|First Secretary of the Communist Party of Byelorussia|
30 March 1965 – 4 October 1980
|Preceded by||Kirill Mazurov|
|Succeeded by||Tikhon Kiselyov|
|Candidate member of the 23rd, 24th, 25th, 26th Politburo|
8 April 1966 – 4 October 1980
|Born||26 February 1918|
Gomel Region, Russian Empire
|Died||4 October 1980 (aged 62)|
Minsk, Byelorussian SSR, Soviet Union
|Political party||Communist Party of the Soviet Union|
|Communist Party of Byelorussia|
|Children||Natalia and Elena|
Pyotr Mironovich Masherov (Belarusian: Пётр Міро́навіч Машэ́раў; Russian: Пётр Миро́нович Маше́ров; 26 February [O.S. 13 February] 1918 – 4 October 1980) was the first secretary of Belarusian committee of the Communist Party of Soviet Union and a communist leader of Soviet Belarus.
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Masherov was born as Pyatro Mashera (according to family legend, descendent of a French soldier surnamed Macheraut, who was stranded in Belarus during the Napoleonic invasion of Russia) in a village in Vitsebsk region of Belarus and before the outbreak of the Great Patriotic War in 1941 worked as a high school physics and math teacher. Between 1942 and 1944, Masherov led an underground group of Soviet partisans in Belarus and was awarded title Hero of the Soviet Union in August 1944.
In 1965, after holding some key positions in Belarusian regions and in Minsk, Masherov became the first secretary of the Communist party in Belarus: "if a party leader was honest and incorruptible - and there were category such as Masherov, party boss in White Russia, he acquired the reputation of a saint". He was de facto the president of Belarusian Soviet Socialist Republic, although that title officially goes to the Chairman of the Presidium of the Supreme Soviet of Belarus.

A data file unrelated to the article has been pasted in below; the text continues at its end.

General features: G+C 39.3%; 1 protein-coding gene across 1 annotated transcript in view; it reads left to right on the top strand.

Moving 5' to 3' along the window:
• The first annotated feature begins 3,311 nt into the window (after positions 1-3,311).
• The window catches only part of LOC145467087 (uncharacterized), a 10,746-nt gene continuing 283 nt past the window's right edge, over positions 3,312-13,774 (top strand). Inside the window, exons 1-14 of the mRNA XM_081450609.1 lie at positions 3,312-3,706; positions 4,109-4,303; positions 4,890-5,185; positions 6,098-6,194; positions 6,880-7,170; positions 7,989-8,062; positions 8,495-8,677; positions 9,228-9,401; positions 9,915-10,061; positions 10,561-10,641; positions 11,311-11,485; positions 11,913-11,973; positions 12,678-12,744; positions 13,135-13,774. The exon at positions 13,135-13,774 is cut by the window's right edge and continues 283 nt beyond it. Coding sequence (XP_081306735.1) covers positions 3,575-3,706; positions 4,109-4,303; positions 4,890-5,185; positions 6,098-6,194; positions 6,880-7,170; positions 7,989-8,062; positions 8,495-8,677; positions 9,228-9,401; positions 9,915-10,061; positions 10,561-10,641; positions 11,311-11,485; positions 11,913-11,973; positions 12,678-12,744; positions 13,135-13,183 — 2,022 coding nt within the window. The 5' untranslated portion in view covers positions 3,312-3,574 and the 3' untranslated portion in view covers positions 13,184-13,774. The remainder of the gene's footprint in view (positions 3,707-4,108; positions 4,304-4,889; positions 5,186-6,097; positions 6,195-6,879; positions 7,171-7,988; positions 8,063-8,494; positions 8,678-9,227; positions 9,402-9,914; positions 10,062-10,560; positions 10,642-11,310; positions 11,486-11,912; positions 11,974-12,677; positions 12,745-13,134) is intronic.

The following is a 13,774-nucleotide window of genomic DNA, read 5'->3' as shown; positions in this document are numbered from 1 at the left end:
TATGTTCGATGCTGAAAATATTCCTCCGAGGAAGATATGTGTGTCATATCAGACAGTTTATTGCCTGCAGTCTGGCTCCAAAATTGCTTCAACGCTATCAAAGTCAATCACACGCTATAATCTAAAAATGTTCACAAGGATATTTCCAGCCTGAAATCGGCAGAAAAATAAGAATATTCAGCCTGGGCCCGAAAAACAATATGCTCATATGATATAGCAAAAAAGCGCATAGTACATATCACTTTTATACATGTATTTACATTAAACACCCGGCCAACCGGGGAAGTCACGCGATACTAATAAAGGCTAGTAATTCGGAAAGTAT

On the delay in repayment of agriculture and industrial credits by state financial authorities gave a "highly critical speech" at the July (1978) Plenum of the Belorussian Central Committee.
In 1980, Masherov published a book in which he openly criticized Soviet leadership as arrogant and conceited. The book showcased his dedication to Marxism Leninism and his opposition to Brezhnev.
He died in an automobile accident when his car, escorted by police, collided with a produce truck (potatoes) that had unexpectedly entered the freeway. He was honored with a state funeral in Minsk, which was attended by the First Secretary of the Communist Party of Lithuania Petras Griškevičius. Later that year, Masherov Avenue (Now Victors Avenue) was named in his honor. After his death, conspiracy theorists believed it to be an assassination conducted by the Soviet national security agency the KGB.
Honours and awards
- Hero of the Soviet Union
- Hero of Socialist Labour
- Seven Orders of Lenin
- Jubilee Medal "In Commemoration of the 100th Anniversary since the Birth of Vladimir Il'ich Lenin"
- Medal "Partisan of the Patriotic War" 1st class
- Medal "For the Victory over Germany in the Great Patriotic War 1941–1945"
- Jubilee Medal "Twenty Years of Victory in the Great Patriotic War 1941-1945"
- Jubilee Medal "Thirty Years of Victory in the Great Patriotic War 1941-1945"
- Medal "For the Development of Virgin Lands"
- Jubilee Medal "50 Years of the Armed Forces of the USSR"
- Jubilee Medal "60 Years of the Armed Forces of the USSR"
- Jubilee Medal "50 Years of the Soviet Militia"
- Order of Georgi Dimitrov (Bulgaria)
- Walter Laqueur, Gorbachev and Epimetheus: The Origins of the Russian Crisis, Journal of Contemporary History, Vol. 28, No. 3 (Jul., 1993), p. 418.
- Chen, C. Peter. "Pyotr Masherov". WW2DB. Retrieved 2017-11-10.
- Robert F. Miller, The Politics of Policy Implementation in the USSR: Soviet Policies on Agricultural Integration under Brezhnev, Soviet Studies, Vol. 32, No. 2 (Apr., 1980), p. 194.
- "Pyotr Masherov, 62, Leader Of Byelorussian Communists". The Washington Post. 6 October 1980. ISSN 0190-8286. Retrieved 11 January 2017.
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